Heaps: Why Seahawks LB K.J. Wright’s position change has been huge success
K.J. Wright has been a star for the Seahawks for a long time, and over Seattle’s last two wins, he’s played as well as any member of that defense, putting in two straight great performances. Those great outings for the Seahawks’ longest-tenured player have coincided with a recent position change for the veteran linebacker.
Wright, who was drafted in 2011, has played weakside (WILL) linebacker since entering the league, and he and middle linebacker Bobby Wagner have been arguably the NFL’s best linebacker duo since Wagner was drafted in 2012.
Those two have played alongside many strongside (SAM) linebackers in their years in Seattle, such as Bruce Irvin, who returned to the Seahawks this offseason. But when Irvin tore his ACL in Week 2, that prompted a change on the defense, as first-round rookie Jordyn Brooks became a starter for Week 3 and assumed the WILL spot. Even when Brooks got hurt and missed Week 4 and 5, Wright stayed at SAM with Cody Barton taking over at WILL, which lines up on the strong side of the defense, typically close to the line of scrimmage near the opposing tight end.
Former NFL quarterback Jake Heaps said on 710 ESPN Seattle’s Tom, Jake and Stacy that moving Wright to SAM has been the best position change the team has made this season.
“K.J. Wright is the one who has benefited the most from a position change,” he said. “You look at him being at that WILL linebacker moving over to the SAM linebacker position and playing on the edge, I think it suits him very well.”
In Week 4, Wright was a force, getting eight tackles, a tackle for loss and three pass breakups that were all nearly intercepted. In Week 5, Wright had just three tackles, but he recovered a fumble, broke up two passes and recorded this fantastic one-handed interception.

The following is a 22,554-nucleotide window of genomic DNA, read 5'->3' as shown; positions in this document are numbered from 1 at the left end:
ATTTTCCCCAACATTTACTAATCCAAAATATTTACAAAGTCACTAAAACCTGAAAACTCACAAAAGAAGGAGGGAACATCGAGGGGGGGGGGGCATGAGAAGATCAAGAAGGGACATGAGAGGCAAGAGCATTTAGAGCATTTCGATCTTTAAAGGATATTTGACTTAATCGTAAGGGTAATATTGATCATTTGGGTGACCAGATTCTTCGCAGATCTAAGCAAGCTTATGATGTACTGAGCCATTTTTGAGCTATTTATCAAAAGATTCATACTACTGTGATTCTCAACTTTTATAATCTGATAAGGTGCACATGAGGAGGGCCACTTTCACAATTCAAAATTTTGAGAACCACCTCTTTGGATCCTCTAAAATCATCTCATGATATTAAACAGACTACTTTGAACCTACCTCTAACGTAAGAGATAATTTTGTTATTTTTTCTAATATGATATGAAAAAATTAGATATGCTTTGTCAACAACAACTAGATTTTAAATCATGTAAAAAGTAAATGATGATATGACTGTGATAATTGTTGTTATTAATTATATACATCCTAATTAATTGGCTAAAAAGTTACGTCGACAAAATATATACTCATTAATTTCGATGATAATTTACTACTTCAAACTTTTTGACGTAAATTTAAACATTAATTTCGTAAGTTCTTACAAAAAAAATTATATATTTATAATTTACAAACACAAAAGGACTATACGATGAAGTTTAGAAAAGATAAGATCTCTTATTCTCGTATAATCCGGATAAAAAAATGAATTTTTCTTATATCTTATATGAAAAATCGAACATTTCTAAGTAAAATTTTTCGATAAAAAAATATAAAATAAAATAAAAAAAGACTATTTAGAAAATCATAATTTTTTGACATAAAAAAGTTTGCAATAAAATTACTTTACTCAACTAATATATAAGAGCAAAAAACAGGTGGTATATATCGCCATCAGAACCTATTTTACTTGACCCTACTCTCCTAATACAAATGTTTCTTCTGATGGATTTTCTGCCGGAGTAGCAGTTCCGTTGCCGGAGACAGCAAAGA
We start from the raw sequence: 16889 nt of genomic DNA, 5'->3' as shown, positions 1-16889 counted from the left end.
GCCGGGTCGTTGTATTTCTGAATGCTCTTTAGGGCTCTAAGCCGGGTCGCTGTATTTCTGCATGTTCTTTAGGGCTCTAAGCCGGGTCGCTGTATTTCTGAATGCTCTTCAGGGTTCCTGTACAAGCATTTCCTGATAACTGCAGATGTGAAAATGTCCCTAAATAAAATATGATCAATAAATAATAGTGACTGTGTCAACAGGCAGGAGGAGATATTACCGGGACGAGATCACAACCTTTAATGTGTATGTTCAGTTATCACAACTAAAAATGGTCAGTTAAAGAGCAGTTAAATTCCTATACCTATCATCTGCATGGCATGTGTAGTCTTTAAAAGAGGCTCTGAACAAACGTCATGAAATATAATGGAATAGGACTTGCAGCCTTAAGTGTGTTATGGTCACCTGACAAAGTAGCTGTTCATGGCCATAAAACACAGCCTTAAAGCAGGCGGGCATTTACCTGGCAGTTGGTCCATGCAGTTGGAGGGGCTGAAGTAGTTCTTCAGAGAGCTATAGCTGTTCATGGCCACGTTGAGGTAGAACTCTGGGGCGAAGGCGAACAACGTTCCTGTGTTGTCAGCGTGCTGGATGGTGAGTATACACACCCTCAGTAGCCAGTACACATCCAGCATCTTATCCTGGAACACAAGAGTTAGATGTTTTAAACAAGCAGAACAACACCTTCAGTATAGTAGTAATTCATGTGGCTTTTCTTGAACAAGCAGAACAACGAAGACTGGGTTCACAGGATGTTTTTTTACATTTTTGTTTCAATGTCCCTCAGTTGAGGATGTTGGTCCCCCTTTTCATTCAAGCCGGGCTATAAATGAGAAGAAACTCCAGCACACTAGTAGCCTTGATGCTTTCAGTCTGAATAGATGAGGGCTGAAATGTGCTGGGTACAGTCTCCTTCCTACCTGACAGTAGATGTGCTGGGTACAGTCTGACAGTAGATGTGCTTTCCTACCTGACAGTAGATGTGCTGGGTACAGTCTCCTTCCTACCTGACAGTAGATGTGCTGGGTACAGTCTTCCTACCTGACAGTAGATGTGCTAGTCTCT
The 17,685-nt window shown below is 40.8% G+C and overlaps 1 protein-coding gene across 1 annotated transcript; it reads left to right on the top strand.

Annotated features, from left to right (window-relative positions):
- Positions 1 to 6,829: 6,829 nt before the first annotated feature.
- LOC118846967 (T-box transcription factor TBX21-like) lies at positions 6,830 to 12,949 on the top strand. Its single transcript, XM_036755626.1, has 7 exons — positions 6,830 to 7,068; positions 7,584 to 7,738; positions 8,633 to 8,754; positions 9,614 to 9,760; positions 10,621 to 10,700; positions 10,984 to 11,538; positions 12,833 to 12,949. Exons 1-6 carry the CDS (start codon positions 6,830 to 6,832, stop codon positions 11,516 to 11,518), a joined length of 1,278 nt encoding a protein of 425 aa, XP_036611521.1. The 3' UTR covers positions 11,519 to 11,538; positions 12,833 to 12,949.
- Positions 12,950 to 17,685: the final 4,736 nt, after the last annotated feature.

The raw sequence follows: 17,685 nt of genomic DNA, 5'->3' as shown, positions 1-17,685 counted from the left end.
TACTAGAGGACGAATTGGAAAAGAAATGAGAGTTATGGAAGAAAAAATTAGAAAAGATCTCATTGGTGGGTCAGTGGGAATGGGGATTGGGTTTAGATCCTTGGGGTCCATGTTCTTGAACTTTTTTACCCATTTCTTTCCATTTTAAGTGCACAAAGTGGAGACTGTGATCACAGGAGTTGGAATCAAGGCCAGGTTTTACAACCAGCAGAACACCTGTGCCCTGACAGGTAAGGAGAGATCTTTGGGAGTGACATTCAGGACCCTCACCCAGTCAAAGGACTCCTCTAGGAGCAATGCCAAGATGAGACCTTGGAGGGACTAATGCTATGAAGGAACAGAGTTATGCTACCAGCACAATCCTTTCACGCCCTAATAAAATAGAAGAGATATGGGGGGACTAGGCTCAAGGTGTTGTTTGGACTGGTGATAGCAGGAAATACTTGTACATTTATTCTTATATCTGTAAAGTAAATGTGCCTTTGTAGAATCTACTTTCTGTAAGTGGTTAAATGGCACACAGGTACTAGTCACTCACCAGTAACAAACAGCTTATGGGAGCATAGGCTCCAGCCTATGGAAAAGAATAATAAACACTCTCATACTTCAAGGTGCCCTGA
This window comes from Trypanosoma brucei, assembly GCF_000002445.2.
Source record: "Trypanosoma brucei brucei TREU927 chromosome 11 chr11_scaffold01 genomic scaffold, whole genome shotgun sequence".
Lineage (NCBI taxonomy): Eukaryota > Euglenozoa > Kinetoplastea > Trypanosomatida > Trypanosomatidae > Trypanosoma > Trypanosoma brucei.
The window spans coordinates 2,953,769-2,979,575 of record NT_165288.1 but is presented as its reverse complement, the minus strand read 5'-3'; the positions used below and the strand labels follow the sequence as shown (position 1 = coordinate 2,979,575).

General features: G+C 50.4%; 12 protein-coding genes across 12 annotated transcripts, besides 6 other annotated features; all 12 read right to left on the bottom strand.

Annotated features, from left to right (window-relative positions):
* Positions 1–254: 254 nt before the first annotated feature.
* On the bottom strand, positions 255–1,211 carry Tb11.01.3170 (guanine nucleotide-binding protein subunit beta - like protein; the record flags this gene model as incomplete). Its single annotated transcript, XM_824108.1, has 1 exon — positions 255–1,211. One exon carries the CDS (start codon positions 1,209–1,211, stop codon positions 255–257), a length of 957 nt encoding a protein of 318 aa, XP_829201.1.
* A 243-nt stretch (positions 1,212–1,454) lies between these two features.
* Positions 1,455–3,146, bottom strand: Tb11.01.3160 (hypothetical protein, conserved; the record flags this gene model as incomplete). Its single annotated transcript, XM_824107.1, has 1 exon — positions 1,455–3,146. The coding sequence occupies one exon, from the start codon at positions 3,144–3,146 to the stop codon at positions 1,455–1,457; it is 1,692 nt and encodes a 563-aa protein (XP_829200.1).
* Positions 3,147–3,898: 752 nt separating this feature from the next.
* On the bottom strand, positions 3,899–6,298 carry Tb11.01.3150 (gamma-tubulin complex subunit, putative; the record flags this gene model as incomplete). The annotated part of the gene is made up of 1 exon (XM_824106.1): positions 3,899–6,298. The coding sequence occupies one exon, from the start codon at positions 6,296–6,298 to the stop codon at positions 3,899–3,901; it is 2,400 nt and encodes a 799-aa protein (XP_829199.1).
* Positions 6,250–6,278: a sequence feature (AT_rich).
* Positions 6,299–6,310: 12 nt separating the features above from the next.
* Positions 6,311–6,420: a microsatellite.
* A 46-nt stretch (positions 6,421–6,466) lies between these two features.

KJ Wright with the one-handed PICK 😱
— NFL (@NFL) October 12, 2020
Heaps said Wright is a natural fit for a SAM linebacker at this stage of his career.
“K.J. is long – he has long arms – and he is a guy who can really hold the edge very, very well in run containment,” he said. “You just look at his ability to play in space, he’s still got that. I think sometimes at that WILL linebacker position, he is put in spots where he has to cover a little too much space whereas at the SAM linebacker position, I think he’s able to use his instincts.”
Wright still has to play in space at SAM, as evidenced in his interception, but Heaps said the move allows Wright to match up with players who he is better suited to defend.
“Really all he needs to do is either play the flat or he’s going to be matched up on a running back, a tight end – someone that is more apt to his skillset at this stage of his career,” Heaps said. “I think K.J. moving to the SAM linebacker position was really, really fun to watch and when Jordyn Brooks comes back, maybe he takes over as the permanent WILL linebacker.”